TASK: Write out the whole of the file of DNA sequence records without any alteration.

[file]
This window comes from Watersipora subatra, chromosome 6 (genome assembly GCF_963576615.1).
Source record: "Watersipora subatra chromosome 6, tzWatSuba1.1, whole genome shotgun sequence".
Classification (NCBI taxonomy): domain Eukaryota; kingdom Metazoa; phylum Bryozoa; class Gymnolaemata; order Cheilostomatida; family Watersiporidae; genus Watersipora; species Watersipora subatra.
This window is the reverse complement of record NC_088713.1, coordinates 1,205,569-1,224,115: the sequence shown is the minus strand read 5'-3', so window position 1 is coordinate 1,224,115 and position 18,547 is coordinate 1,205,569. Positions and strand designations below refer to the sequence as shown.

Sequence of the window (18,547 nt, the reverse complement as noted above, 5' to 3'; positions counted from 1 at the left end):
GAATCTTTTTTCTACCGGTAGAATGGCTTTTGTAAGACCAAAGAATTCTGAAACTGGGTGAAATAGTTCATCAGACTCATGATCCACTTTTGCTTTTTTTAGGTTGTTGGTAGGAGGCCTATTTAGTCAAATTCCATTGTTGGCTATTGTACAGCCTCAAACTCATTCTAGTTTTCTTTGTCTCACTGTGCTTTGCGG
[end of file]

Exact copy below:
This window comes from Watersipora subatra, chromosome 6 (genome assembly GCF_963576615.1).
Source record: "Watersipora subatra chromosome 6, tzWatSuba1.1, whole genome shotgun sequence".
Classification (NCBI taxonomy): domain Eukaryota; kingdom Metazoa; phylum Bryozoa; class Gymnolaemata; order Cheilostomatida; family Watersiporidae; genus Watersipora; species Watersipora subatra.
This window is the reverse complement of record NC_088713.1, coordinates 1,205,569-1,224,115: the sequence shown is the minus strand read 5'-3', so window position 1 is coordinate 1,224,115 and position 18,547 is coordinate 1,205,569. Positions and strand designations below refer to the sequence as shown.

Sequence of the window (18,547 nt, the reverse complement as noted above, 5' to 3'; positions counted from 1 at the left end):
GAATCTTTTTTCTACCGGTAGAATGGCTTTTGTAAGACCAAAGAATTCTGAAACTGGGTGAAATAGTTCATCAGACTCATGATCCACTTTTGCTTTTTTTAGGTTGTTGGTAGGAGGCCTATTTAGTCAAATTCCATTGTTGGCTATTGTACAGCCTCAAACTCATTCTAGTTTTCTTTGTCTCACTGTGCTTTGCGG